</product>
        </products>
    </productList>
  • Arrays within arrays, for example: [ [ "Harry", "Potter"] , ["Peter", "Pan"]]

  • Mixed arrays, for example:  [ [ "Harry", "Potter"] , "", {"Peter"  : "Pan" }]

  • Handling JSON null

  • XML Schema Instance (xsi) attributes are not supported.

In order to generate the required JSON array format: ["USA","Canada","Brazil","Australia","China","India"], you need to have an XML schema similar to the example as shown below:

<?xml version = '1.0' encoding = 'UTF-8'?>
<xsd:schema xmlns:xsd="http://www.w3.org/2001/XMLSchema"
            xmlns="http://TargetNamespace.com/ListOfValues_countries_response"
            targetNamespace="http://TargetNamespace.com/ListOfValues_countries_response" 
            elementFormDefault="qualified"
            xmlns:nxsd="http://xmlns.oracle.com/pcbpel/nxsd" 
            nxsd:version="JSON" nxsd:jsonTopLevelArray="true"
            nxsd:encoding="UTF-8">
    <xsd:element name="Root-Element">
        <xsd:complexType>
            <xsd:sequence>
                <xsd:element name="topLevelArray" maxOccurs="unbounded" type="xsd:string"/>
            </xsd:sequence>
        </xsd:complexType>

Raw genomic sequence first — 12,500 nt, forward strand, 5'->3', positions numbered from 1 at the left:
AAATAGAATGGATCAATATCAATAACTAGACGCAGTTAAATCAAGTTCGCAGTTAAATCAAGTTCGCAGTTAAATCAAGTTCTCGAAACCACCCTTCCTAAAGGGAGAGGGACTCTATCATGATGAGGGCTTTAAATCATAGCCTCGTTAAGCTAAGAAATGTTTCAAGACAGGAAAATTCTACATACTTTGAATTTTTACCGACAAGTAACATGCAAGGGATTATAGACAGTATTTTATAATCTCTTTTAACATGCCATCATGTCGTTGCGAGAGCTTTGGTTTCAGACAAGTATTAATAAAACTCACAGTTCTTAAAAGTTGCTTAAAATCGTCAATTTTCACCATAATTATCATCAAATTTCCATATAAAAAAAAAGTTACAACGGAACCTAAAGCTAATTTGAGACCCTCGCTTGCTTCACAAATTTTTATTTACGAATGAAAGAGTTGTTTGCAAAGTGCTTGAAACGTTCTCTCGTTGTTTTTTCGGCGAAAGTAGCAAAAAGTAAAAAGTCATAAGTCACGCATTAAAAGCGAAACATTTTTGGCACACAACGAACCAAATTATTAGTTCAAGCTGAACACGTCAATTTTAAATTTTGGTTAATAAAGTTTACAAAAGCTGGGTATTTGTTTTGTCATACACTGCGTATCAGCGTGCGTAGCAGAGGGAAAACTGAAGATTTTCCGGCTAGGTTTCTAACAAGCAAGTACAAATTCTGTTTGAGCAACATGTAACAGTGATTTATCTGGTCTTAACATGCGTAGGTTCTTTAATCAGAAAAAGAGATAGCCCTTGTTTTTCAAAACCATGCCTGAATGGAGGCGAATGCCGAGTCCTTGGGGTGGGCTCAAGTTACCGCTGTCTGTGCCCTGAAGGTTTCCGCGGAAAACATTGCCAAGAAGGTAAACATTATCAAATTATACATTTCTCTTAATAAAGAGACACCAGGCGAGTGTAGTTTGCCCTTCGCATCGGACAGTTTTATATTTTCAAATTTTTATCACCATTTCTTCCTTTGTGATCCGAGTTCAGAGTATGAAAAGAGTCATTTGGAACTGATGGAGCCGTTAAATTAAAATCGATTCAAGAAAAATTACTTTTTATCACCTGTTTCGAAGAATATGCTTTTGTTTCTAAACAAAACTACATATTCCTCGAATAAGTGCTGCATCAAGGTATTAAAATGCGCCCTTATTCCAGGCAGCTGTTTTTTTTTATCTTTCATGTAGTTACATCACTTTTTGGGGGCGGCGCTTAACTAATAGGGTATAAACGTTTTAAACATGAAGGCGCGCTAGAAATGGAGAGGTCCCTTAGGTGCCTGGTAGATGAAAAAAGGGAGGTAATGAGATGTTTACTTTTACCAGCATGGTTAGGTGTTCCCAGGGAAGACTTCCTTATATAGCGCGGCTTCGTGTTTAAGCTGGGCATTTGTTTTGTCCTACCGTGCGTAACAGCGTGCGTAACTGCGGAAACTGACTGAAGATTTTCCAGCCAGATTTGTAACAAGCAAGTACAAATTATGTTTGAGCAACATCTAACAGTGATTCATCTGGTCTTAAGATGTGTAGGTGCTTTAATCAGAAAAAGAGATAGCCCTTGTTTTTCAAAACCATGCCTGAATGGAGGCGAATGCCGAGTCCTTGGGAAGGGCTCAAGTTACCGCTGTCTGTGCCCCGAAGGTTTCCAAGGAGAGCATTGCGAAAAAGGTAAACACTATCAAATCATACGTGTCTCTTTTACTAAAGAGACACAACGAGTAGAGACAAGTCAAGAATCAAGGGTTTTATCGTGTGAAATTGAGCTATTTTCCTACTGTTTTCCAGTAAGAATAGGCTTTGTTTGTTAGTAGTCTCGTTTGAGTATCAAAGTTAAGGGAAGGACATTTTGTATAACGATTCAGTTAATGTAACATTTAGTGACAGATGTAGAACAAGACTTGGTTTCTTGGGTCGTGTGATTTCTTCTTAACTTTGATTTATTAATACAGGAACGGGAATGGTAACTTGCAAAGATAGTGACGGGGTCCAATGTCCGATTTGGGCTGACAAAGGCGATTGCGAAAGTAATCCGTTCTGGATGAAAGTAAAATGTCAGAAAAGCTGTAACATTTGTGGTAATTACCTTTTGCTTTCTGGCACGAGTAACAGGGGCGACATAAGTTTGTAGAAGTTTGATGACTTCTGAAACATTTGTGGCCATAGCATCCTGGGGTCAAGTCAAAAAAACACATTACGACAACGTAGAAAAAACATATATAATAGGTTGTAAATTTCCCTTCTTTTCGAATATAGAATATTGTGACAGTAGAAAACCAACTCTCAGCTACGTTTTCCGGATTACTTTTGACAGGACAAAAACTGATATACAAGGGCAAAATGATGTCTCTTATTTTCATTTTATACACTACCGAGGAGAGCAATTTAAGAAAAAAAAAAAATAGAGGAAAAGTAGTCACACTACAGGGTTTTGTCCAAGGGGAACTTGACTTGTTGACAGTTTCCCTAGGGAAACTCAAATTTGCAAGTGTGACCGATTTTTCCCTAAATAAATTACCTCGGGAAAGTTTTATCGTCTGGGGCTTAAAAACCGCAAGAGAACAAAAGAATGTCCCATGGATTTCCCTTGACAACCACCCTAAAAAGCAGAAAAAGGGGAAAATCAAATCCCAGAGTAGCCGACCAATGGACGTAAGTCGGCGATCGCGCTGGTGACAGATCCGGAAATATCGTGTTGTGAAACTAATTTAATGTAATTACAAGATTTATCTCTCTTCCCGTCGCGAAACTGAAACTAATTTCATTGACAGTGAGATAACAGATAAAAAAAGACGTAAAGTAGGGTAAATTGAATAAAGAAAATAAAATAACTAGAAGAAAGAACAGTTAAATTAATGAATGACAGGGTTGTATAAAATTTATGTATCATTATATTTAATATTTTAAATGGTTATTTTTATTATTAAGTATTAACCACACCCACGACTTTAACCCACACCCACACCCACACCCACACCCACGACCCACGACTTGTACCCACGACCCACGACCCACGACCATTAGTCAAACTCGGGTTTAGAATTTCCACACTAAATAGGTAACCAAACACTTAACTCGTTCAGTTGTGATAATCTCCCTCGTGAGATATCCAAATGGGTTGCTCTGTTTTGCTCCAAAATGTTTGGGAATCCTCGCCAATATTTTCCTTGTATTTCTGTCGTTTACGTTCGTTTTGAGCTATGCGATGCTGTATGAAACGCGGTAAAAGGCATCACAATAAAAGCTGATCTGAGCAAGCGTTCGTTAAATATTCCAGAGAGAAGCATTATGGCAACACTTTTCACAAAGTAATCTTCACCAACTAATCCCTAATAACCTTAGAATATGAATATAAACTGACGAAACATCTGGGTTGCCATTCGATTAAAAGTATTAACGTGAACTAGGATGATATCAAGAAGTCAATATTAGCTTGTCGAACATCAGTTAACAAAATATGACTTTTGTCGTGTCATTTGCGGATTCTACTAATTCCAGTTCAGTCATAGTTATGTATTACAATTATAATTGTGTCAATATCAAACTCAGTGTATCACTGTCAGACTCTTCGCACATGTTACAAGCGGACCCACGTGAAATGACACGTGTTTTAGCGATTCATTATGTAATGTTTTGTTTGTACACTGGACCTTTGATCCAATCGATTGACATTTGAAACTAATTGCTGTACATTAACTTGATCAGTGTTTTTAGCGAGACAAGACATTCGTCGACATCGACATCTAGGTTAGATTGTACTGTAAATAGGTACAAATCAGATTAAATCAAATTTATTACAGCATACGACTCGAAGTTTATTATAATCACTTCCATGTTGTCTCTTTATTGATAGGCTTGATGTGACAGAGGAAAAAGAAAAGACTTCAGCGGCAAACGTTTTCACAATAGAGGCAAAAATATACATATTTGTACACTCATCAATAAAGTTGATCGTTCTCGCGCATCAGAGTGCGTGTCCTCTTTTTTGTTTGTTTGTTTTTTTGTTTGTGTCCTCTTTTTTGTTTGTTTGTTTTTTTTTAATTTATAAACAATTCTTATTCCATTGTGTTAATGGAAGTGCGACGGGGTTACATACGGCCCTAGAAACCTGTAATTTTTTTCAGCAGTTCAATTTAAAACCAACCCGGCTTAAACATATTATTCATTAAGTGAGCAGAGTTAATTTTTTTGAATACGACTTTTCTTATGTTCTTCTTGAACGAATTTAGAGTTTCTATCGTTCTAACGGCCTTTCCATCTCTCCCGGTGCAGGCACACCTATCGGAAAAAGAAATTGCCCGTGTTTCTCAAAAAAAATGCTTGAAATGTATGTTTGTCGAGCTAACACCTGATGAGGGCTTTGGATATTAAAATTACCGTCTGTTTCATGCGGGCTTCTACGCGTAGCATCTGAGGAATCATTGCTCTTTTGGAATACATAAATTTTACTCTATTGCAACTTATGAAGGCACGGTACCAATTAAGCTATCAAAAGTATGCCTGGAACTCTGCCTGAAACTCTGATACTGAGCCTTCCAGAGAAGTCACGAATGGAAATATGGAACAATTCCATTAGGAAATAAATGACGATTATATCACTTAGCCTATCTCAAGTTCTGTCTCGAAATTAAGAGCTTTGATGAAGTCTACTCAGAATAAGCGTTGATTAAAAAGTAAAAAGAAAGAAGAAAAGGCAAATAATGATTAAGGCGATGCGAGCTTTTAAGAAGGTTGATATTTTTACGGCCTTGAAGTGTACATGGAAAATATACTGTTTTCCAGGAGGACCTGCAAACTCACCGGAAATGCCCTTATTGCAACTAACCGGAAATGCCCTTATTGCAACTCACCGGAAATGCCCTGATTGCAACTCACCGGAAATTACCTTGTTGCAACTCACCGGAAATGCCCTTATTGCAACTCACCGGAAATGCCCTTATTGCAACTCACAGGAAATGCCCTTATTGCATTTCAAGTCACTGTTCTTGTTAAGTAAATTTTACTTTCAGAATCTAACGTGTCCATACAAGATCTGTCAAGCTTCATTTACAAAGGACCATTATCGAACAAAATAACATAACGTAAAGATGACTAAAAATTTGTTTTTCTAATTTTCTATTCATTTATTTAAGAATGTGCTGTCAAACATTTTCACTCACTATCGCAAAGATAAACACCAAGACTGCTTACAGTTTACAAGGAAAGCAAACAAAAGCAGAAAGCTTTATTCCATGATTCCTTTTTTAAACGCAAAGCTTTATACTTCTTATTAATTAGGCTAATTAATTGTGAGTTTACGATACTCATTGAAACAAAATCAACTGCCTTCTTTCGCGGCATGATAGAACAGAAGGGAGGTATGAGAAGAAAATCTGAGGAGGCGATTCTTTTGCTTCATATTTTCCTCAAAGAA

</xsd:element>
</xsd:schema>

When the JSON translator converts the XML to JSON format, the XML root elements are dropped. In the reverse direction, a root element is adding when converting JSON to XML; in such cases, the name of the root element is obtained from the schema. This occurred because JSON can have multiple top-level object properties that resulted in multiple root elements which, on the other hand, is not valid in XML.  An nxsd annotation nxsd:jsonTopLevelArray="true" can be set in the schema to indicate that the JSON will have a top-level array.

One of the options to generate the required XML Schema format is to use the Native Format Builder.  Read this blog about using Native Format Builder: http://www.ateam-oracle.com/introduction-to-fmw-12c-rest-adapter/, and Oracle documentation: http://docs.oracle.com/middleware/1213/soasuite/develop-soa/soa-rest-integration.htm#SOASE88861